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Month in review

Reviews
ABC I Like Me by Nancy Carlson
The Blight Family Singers by Kit Reed
The Blue Food Revolution by Tim Roux
Bone: The Great Cow Race by Jeff Smith
Bone: Eyes of the Storm by Jeff Smith
The Channel: Stories from L. A. by Susan Alcott Jardine
Cloudy with a Chance of Meatballs by Judi Barrett
The Clue of the Broken Locket by Carolyn Keene
Building Manhattan by Laura Vila
The Dreamer: The Consequence of Nathan Hale by Lora Innes
Earthquake in the Early Morning (Magic Tree House #24) by Mary Pope Osborne
"The Economy of Vacuum" by Sarah Thomas
The Frog Prince Continued by Jon Scieszka
A Gift of Magic by Lois Duncan
Go Away Big Green Monster by Ed Emberley
Here Lies the Librarian by Richard Peck
I Needs Must Part, The Policeman Said by Richard Bowes
It Looked Like Spilt Milk by Charles G. Shaw
Jenny's Birthday Book by Esther Averill
The Light Fantastic by Terry Pratchett
The Little Band by James Sage
The Maze Runner by James Dashner
Mrs. Dalloway by Virginia Woolf
Oscar and the Cricket by Geoff Waring
Ottoline and the Yellow Cat by Chris Riddell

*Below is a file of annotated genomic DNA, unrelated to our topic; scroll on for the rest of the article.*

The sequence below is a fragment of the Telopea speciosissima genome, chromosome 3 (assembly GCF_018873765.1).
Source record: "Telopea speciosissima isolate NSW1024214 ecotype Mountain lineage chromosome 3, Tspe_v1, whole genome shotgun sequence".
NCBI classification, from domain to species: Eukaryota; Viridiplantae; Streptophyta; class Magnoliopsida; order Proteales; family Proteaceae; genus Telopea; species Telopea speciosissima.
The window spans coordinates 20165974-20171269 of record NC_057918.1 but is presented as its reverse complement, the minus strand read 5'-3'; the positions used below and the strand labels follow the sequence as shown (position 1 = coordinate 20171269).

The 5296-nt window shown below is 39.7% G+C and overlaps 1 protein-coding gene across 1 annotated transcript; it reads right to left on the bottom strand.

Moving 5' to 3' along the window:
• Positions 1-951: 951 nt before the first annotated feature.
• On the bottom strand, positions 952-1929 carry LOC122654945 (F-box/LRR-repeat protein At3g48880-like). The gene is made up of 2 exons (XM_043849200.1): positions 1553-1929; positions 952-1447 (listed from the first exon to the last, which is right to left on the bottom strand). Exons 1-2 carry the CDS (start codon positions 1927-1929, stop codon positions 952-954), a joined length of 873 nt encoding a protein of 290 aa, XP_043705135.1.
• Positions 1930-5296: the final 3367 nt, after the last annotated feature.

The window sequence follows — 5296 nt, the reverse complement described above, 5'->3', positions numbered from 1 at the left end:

A Pale View of Hills by Kazuo Ishiguro
Stage Fright on a Summer Night (Magic Tree House #25) by Mary Pope Osborne
The Staircase by Ann Rinaldi
"Star-Crossed" by Tim Sullivan
Swine Not? by Jimmy Buffett
Take Me Out to the Ballgame by Gary Morgenstein
Theodosia and the Serpents of Chaos by R.L. LaFevers
The Titan's Curse Rick Riordan
Under the Lemon Trees by Bhira Backhaus
Yellowbelly and Plum Go to School by Nathan Hale

Rating System

5 stars: Completely enjoyable or compelling
4 stars: Good but flawed
3 stars: Average
2 stars: OK
1 star: Did not finish

Reading Challenges

My Kind of Mystery Reading Challenge 2017 February - January 2017-8



Comments for I Needs Must Part, The Policeman Said

FSFI Needs Must Part, The Policeman Said: 07/08/10

When I read "I Needs Must Part, The Policeman Said" by Richard Bowes I knew nothing about the author. The story though was one of my favorites from the December issue.

From reading the review posted on If You Like That Sort of Thing, I've learned that story is a semi-autobiographical account of his time in a hospital during a life-threatening disease. That personal connection explains why the main character's experience in the hospital rings true.

Hospitals are strange places. It's a place where people are being born and where other people are dying. And a whole bunch of other people are there to recover from goodness knows what. Add into the mix the medications given, the sleeplessness from the night staff checking in on patients routinely and the hospital takes on an otherworldly aura. Now add into the mix a speculative fiction author who is at death's door.

I don't want to spoil anything, nor will I do the story justice by rambling on about it. Instead, find a copy of the story and read it. Then read the If You Like That Sort of Thing post.

Other posts and reviews:

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